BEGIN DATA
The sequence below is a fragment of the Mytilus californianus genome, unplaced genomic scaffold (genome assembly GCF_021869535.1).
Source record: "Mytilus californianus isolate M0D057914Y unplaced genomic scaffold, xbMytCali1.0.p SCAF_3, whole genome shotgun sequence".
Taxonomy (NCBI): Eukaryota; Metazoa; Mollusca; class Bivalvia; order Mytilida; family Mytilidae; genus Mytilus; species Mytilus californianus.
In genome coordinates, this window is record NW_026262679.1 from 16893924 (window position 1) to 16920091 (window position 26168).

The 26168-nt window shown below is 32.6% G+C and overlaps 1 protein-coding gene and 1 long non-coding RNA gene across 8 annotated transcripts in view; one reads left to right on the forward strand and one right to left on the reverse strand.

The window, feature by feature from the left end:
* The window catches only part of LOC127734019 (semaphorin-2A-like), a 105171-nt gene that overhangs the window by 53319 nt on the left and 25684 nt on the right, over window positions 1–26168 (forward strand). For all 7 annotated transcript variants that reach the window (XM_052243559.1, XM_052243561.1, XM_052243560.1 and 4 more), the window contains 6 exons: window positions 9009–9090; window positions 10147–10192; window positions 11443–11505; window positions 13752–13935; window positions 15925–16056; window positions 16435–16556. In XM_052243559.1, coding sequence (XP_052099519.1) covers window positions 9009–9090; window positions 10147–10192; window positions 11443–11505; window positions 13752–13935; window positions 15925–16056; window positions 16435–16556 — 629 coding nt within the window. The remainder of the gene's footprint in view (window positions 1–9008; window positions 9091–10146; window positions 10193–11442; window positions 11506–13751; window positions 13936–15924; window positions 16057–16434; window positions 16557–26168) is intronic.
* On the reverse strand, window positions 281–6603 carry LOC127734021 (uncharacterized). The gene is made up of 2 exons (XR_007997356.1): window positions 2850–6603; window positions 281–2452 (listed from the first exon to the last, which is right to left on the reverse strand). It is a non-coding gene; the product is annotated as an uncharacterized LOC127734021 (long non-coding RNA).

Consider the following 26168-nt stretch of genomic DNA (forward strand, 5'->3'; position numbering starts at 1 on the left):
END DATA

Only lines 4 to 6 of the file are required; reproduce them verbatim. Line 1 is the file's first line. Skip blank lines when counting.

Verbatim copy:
In genome coordinates, this window is record NW_026262679.1 from 16893924 (window position 1) to 16920091 (window position 26168).

The 26168-nt window shown below is 32.6% G+C and overlaps 1 protein-coding gene and 1 long non-coding RNA gene across 8 annotated transcripts in view; one reads left to right on the forward strand and one right to left on the reverse strand.

The window, feature by feature from the left end: